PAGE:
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Hurricane Evacuation, how l long will it take to evacuate100 000 people?

  • Thread starter chrisman10
  • Start date
  • #1
12
0

Homework Statement


There is a single two ane road connecting the Keys with the mainland. The south-
bound lane must remain open for emergency vehicles, so only one lane is available for
evacuation. In summer, 100,000 residents live on the Keys. Past data taken on the
bridge that connects the Keys to the mainland suggest that cars, during emergencies,
typically hold three people, move no faster than 8 km/hour, and maintain a spacing of
about 10 metres (one car length of 9.2 metres plus 0.8 metres).
(b) How long will it take to evacuate completely these people from the Keys?

(c) In your answer to (b), does it make any difference if all cars leaving the Keys enter
the one open lane of the two-lane road at one single location or if the cars leaving
the Keys enter the one open lane of the two-lane road at multiple locations along
the road? Explain. [Hint: think of the same situation on Highway 401 during
Toronto's rush hour.]

(d) You have to issue the evacuation order in time for a complete and safe evacuation.
If the hurricane, approaching Key West from the southwest, follows a straight path,
where would it be located geographically at the time you issue the evacuation order


Homework Equations



No equation were given.


The Attempt at a Solution



Since there are 100 000 thousands people, and 3 people per car, it comes out to 33333 cars because 100000/3= 33333

0.8 meters distances between cars, makes 0.8 x 33333 = 80 000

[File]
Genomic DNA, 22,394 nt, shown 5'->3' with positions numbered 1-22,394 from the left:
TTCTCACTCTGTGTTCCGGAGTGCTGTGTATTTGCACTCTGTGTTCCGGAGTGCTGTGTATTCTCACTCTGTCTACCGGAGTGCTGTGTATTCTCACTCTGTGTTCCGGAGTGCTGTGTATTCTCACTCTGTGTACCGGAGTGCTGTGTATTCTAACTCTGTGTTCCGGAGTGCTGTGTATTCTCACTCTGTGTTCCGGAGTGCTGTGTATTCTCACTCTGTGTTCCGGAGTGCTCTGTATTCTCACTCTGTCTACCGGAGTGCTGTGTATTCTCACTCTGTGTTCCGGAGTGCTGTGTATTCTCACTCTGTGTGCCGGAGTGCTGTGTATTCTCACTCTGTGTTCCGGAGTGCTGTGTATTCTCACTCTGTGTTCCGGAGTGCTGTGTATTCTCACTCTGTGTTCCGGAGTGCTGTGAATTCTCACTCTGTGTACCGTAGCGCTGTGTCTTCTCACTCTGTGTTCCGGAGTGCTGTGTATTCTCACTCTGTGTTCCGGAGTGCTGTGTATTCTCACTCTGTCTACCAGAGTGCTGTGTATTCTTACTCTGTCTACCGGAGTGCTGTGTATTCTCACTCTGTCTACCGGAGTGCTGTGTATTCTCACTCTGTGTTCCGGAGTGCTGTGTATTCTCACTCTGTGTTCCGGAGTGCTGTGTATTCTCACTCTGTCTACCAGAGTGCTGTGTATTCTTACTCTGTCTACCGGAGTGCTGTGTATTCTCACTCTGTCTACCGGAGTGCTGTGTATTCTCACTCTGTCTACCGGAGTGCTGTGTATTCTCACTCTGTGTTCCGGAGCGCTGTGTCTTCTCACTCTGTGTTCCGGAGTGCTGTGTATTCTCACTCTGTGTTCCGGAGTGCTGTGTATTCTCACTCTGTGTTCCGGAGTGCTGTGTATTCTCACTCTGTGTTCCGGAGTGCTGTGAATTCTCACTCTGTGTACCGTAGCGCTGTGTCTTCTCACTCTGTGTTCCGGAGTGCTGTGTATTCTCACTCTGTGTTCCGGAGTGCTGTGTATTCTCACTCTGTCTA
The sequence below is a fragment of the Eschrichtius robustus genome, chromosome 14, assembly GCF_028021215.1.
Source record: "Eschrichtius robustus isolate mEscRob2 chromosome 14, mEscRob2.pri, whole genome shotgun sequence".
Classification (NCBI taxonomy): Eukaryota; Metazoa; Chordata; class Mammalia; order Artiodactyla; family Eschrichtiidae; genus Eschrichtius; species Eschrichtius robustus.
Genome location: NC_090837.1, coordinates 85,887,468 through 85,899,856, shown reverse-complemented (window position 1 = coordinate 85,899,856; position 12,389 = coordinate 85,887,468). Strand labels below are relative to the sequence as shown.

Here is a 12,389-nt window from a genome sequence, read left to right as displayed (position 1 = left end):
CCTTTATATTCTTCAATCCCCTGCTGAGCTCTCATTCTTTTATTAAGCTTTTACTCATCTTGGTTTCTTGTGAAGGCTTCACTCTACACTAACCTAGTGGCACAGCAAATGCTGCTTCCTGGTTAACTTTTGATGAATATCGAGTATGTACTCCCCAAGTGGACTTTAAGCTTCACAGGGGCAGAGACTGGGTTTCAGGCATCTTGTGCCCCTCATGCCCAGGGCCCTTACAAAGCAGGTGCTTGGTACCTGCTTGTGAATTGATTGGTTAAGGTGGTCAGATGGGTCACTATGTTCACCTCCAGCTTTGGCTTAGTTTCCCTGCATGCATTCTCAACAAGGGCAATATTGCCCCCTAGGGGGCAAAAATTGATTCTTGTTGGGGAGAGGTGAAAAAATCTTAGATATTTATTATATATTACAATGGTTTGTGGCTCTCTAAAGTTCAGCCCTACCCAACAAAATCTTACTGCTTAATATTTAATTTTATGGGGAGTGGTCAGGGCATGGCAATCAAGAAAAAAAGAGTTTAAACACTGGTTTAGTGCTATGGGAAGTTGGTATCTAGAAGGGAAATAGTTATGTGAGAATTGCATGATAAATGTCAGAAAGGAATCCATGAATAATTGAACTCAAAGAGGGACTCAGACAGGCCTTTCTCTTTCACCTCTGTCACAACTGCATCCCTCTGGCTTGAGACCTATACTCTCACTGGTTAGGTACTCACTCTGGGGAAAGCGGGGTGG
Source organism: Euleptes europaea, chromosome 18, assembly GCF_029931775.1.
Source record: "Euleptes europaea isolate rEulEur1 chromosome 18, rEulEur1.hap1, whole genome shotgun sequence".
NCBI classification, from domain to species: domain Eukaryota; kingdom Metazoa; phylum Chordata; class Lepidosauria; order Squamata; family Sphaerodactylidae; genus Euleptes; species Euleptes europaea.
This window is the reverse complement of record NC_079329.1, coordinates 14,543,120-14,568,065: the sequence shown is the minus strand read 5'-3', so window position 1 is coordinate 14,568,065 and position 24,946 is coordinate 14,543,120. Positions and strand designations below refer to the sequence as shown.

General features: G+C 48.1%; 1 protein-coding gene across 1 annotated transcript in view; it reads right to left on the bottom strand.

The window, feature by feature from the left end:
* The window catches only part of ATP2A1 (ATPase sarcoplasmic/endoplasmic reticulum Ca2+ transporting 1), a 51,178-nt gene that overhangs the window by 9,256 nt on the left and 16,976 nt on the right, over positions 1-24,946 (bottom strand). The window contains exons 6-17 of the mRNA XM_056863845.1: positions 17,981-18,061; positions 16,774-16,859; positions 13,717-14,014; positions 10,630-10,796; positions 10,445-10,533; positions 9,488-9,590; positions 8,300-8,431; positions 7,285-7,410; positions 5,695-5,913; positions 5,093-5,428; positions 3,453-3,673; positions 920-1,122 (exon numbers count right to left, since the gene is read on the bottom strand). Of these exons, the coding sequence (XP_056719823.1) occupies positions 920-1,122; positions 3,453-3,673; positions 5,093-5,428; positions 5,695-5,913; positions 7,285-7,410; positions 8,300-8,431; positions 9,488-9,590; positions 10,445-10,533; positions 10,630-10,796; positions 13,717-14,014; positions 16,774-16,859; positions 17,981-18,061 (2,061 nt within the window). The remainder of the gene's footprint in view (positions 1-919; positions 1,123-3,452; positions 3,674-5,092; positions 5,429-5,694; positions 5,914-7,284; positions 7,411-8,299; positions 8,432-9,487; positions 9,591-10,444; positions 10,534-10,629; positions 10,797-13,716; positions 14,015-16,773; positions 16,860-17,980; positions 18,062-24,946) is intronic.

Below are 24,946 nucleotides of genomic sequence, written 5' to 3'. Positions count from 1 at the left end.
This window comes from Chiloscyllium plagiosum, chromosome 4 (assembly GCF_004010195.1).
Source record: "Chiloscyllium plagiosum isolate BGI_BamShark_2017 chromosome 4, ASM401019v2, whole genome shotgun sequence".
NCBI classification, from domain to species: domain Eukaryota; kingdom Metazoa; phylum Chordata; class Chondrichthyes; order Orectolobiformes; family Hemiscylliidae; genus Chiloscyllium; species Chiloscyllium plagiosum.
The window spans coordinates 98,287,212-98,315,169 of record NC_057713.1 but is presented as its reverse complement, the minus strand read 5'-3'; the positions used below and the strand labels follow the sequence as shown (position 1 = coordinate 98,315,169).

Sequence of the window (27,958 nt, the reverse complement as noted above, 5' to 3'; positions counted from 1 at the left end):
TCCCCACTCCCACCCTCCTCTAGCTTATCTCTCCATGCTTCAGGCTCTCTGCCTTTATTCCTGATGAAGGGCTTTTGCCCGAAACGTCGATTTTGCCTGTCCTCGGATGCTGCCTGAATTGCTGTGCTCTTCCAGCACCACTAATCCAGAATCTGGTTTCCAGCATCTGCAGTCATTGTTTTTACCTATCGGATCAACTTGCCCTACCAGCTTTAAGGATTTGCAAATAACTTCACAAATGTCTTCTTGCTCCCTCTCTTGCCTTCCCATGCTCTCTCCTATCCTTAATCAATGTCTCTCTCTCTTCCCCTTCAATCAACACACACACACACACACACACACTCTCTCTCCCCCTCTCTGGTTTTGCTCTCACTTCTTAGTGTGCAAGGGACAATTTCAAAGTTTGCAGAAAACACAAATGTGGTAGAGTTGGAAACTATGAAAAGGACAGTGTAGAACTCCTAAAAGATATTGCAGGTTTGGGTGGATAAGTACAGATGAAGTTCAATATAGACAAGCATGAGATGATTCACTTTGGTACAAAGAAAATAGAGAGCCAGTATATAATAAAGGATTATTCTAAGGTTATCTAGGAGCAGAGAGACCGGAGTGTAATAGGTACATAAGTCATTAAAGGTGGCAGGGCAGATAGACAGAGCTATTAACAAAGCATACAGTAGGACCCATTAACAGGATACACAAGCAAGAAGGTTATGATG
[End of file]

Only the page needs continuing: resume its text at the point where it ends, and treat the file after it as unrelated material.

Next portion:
80 000 / 1000

I'm having trouble figuring out how long the distance is the cars have to travel.

Homework Statement

 

Answers and Replies

  • #2
6,054
390
Take some location on the bridge. How many cars go through it per second?
 
  • #3
466
1
I get a little less than two days. But we need to understand that this is an academic exercise only with little relationship to reality. I've done many hurricane evacuations. The only way to make sure you get out safely is to leave about two days before the official order. That is when the real evacuation starts.
 
  • #4
12
0
Pkruse can you please help me understand how you came up with two days?
 
  • #5
12
0
Take some location on the bridge. How many cars go through it per second?
How will I do that?
 
  • #6
HallsofIvy
Science Advisor
Homework Helper
41,770
911
How far can one car go in one hour? If that was the last car to pass you in one hour, how far was it from from you when that hour started? How many cars were between you and it when that hour started? So how many cars passed you in that hour? How many cars passed you in one minute? How many in one second?
 
  • #7
6,054
390
How will I do that?
For one car to go through a location on the bridge, its entire "cell" (10 m) must pass through it.
 
  • #8
466
1
Chrisman: I base what I say on five decades of living with hurricanes in Florida. I stay put for most of them, even when ordered to evacuate. My house has survived all of them in the last 40 years, always with little or no wind damage. So I look more at the storm surge forecast. If it is high enough to maybe flood me, then I leave. Leaving when told once resulted in me being dead stopped in traffic as the hurricane blew over the top of me. It is very dangerous to depend on the government for my safety. Leaving before the official order works much better.

The numbers in this problem are too optimistic to trust in a real evacuation. Something will happen to completely stop the traffic as the hurricane gets closer. You need to be gone by then.
 
Last edited:
  • #9
466
1
As for how I worked your problem, that was quick and easy because the numbers selected eliminated the need for a calculator. Speed works out to 8000 m per hr. If each car needs 10 m of space, then that is 800 cars per hr. Can you take it from there?